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film as process

On travaille comme les fous. Post-production in a place of alchemy. Grenoble, MTK.

by Miki Ambrózy

The Possessed

October 2016

I’ve seen the possessed nature of the act. Not knowing anymore what’s outside of the lab, we keep film turning.

Configuring the workflow over and over again, time itself stretching on my mind, like a thin layer of foil on the remains of tonight’s dinner.

Only to keep returning to the contradiction of Kodak: there isn’t a perfect image in handmade film, because most images are good as they are.

To watch 45 seconds of film made with a process of 5-6 hours.  Film’s time commands respect.

We turned work into a sport - my grandma used to say.

Soviet-style achiever patterns, peppered with the resistance-nostalgia of craftsmen in 2016.

Everything I knew has gone into this work. And more: that which is missing.
The missing part becoming part of it.

have I tried

though I know very little
montage sans cesse:
the mind a giant splicer
ashes run through
just like me: 37 is already halfway.

The calming effect of images

Music to keep us simple.
Outdoors seems like a faraway country
while lab rats tinker away at works of heart.

Neural patterns - also known as chunks - have not been created yet: first time doing is uniquely clumsy. There has not been a lot of analysis going into my workflow, just the act of making. The possessed nature of making. Not that I filmed a lot, let’s say 300 meters (equivalent of 50 minutes), over a period of two years. It’s the acts of exposing, processing and projecting that have ruled the way. I have had to rely on a proceeding by a question-response method, which doesn’t necessarily show the big picture. Discovering the spirit of shared film labs turned this lonesome marathon into purposeful collective creation.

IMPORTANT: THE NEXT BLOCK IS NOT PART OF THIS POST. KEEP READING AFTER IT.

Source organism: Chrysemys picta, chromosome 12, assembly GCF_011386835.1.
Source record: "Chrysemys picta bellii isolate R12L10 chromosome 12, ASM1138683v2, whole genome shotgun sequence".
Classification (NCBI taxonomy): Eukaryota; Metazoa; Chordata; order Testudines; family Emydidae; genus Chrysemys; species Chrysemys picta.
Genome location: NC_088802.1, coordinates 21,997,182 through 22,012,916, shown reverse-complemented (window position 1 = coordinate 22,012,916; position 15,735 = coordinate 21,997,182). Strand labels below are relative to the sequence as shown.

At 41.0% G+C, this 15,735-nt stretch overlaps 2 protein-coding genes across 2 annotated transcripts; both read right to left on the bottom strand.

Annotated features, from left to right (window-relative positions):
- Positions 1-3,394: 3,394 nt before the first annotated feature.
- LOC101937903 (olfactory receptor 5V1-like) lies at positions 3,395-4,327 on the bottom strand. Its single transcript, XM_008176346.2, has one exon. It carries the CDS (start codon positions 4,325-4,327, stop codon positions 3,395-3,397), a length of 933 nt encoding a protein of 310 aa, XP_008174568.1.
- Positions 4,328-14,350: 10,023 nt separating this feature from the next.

When I emerged from 5 days of non-stop developing, copying, and reorganising the material - incessable days in a dark, humid, wet place, with an equally possessed companion, Etienne Caire of the Grenoble film lab, I was alive.

We produced an hour’s worth of film duplicates to be used in the negative cutting of the film. This used to be half a day’s work in a commercial film laboratory, and it is certainly work that is non-existent in a telecine-based 16mm workflow.

What do we learn from working in the opposite direction?

I rehearsed the basic parameters. I lived the exhilarating moment when the exposure is right, an image forms, and image is viewed. I learned to work without an adequate testing method for exposure and colour filtration. I let the films elements lead me by the hand.